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Distal Biceps Rupture in a Snowboarder

James S. Williams, Jr, MD; David W. Hang, MD; Bernard R. Bach, Jr, MD


In Brief: As in this case study of a snowboarder, the typical history for distal biceps brachii rupture involves a single traumatic event, an audible popping sound, and intense pain. The physical exam will reveal ecchymosis in the antecubital area and weakness with both supination and elbow flexion; the distal biceps brachii tendon will not be palpable. Though distal biceps rupture is far less common than its proximal counterpart, primary care physicians should be aware of the diagnostic criteria. Referral for surgical treatment is necessary to preserve elbow flexion and supination strength.

In the fast-growing sport of snowboarding, lower-extremity injuries are as common as or more common than upper-extremity injuries (1-3). But snowboarders, when losing their balance, will often try to right or catch themselves with their arms. This can cause a sudden eccentric load to the biceps brachii muscle, putting it at risk for injury. We have seen three such sprains of the distal biceps tendon in snowboarders; this case study describes the first rupture we have seen. Proper diagnosis and treatment of such ruptures is critical, especially for athletes, because the physical demands of sports participation require good elbow flexion and supination strength.

Case Report

A 25-year-old experienced snowboarder fell sideways while making a turn. When he tried to break his fall with his dominant right arm, he heard a sudden pop about the right elbow and noted a sharp sudden pain that quickly resolved. He continued to snowboard that day. Not until later that evening did he notice that his upper arm appeared "abnormal."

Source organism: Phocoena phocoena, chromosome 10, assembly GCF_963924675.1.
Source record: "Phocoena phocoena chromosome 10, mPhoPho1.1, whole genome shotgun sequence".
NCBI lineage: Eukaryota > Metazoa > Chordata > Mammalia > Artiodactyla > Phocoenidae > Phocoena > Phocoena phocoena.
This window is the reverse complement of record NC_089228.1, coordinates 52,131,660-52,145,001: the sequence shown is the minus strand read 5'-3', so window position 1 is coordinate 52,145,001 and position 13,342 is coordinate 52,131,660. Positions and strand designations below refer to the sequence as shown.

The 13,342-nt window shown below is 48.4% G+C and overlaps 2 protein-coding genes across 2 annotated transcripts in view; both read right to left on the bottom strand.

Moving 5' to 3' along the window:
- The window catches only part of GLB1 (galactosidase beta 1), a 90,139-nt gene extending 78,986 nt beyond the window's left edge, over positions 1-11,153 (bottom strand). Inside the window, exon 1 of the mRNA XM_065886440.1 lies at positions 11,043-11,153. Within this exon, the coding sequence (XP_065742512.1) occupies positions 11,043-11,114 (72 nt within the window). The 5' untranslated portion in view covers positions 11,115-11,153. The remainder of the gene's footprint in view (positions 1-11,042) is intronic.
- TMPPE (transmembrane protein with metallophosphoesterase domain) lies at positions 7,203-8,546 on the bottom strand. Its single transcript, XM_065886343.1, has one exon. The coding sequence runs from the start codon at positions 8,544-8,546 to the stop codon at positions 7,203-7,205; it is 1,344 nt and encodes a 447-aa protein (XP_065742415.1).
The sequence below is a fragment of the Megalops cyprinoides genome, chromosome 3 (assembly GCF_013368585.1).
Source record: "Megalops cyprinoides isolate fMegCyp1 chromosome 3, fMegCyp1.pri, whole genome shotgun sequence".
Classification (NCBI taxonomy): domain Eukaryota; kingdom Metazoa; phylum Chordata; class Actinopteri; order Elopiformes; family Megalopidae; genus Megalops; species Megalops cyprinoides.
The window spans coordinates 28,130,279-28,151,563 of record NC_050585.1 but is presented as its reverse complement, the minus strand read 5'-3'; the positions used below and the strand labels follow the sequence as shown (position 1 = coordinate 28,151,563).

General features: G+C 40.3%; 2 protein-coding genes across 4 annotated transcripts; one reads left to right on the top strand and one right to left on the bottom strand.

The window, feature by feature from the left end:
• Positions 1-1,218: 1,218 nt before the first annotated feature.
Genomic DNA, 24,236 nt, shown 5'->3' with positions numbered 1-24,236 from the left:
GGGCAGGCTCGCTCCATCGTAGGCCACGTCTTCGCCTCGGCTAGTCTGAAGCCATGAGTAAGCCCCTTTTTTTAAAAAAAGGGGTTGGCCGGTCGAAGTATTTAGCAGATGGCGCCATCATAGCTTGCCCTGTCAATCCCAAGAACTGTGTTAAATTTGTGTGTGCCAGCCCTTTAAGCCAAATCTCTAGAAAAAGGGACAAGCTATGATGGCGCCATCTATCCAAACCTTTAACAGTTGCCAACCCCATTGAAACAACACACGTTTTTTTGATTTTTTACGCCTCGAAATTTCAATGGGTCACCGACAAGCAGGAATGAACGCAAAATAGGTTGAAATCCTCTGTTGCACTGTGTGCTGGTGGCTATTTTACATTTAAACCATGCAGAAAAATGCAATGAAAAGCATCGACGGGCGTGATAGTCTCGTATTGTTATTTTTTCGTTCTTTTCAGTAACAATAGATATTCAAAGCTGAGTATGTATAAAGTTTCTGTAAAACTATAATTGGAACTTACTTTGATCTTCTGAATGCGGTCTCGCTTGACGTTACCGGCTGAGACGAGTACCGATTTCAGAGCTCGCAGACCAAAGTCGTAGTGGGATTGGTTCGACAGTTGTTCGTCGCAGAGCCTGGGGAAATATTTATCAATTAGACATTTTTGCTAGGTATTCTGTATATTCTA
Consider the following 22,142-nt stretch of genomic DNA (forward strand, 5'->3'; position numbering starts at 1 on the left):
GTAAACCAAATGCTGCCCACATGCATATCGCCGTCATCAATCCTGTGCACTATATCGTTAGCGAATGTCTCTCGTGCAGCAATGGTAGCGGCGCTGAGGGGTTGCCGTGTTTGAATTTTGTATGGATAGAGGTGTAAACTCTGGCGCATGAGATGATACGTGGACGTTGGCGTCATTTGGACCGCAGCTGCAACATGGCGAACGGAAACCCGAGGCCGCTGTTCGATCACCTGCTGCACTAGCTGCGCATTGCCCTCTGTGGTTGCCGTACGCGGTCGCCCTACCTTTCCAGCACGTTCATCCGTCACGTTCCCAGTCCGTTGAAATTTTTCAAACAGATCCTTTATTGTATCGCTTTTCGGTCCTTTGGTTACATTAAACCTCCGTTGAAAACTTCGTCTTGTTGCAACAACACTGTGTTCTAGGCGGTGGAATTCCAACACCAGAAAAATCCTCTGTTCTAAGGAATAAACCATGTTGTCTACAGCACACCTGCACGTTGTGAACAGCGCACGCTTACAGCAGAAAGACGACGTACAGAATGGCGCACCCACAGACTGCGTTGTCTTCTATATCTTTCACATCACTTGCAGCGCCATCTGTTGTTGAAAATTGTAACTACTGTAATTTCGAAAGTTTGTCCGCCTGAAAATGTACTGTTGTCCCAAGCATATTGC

When he presented to our office 5 days later, physical examination revealed ecchymosis within the antecubital fossa, soft-tissue swelling, and a soft retracted palpable mass in his distal upper arm consistent with a distal biceps rupture. The distal biceps tendon was not palpable at its insertion. Active motion and resistance to elbow flexion was limited because of the patient's discomfort and apprehension. There was no elbow instability or generalized ligamentous laxity. The patient was neurovascularly intact. He said he did not use anabolic steroids (a potential predisposing factor for tendon rupture).

Six days after his injury, he underwent biceps tendon reattachment using the two-incision technique described by Boyd and Anderson (4). He was found to have a complete avulsion of the distal biceps tendon from the radial tuberosity.

Postoperatively, he was treated in a posterior splint at 90° of elbow flexion and full supination. After 10 days, he was allowed out of the splint for daily gentle range-of-motion exercise from 30° to 100° of flexion. At 3 weeks, his splint was discontinued and he began active assisted flexion and active extension range-of-motion exercises. Full elbow flexion and extension were regained over the ensuing 4 weeks. Once he had regained normal motion at 6 weeks, he started gentle resistance exercises, which were increased over time.

At 6 months, the patient had full range of motion with normal manual muscle strength and was allowed to return to full participation in athletic activities. The patient was pleased with his outcome: He was pain free and could perform all activities including heavy lifting without difficulty. The contour of his biceps was minimally asymmetric to the contralateral arm.

Diagnosing the Rupture

Distal biceps brachii tendon rupture from the radial tuberosity (bicipital tuberosity) occurs far less frequently than its proximal counterpart, though the true prevalence is unknown. In 1925, Gilcreest5 reported that of biceps tendon ruptures, 96% were proximal long-head ruptures, 1% were short head, and 3% were distal.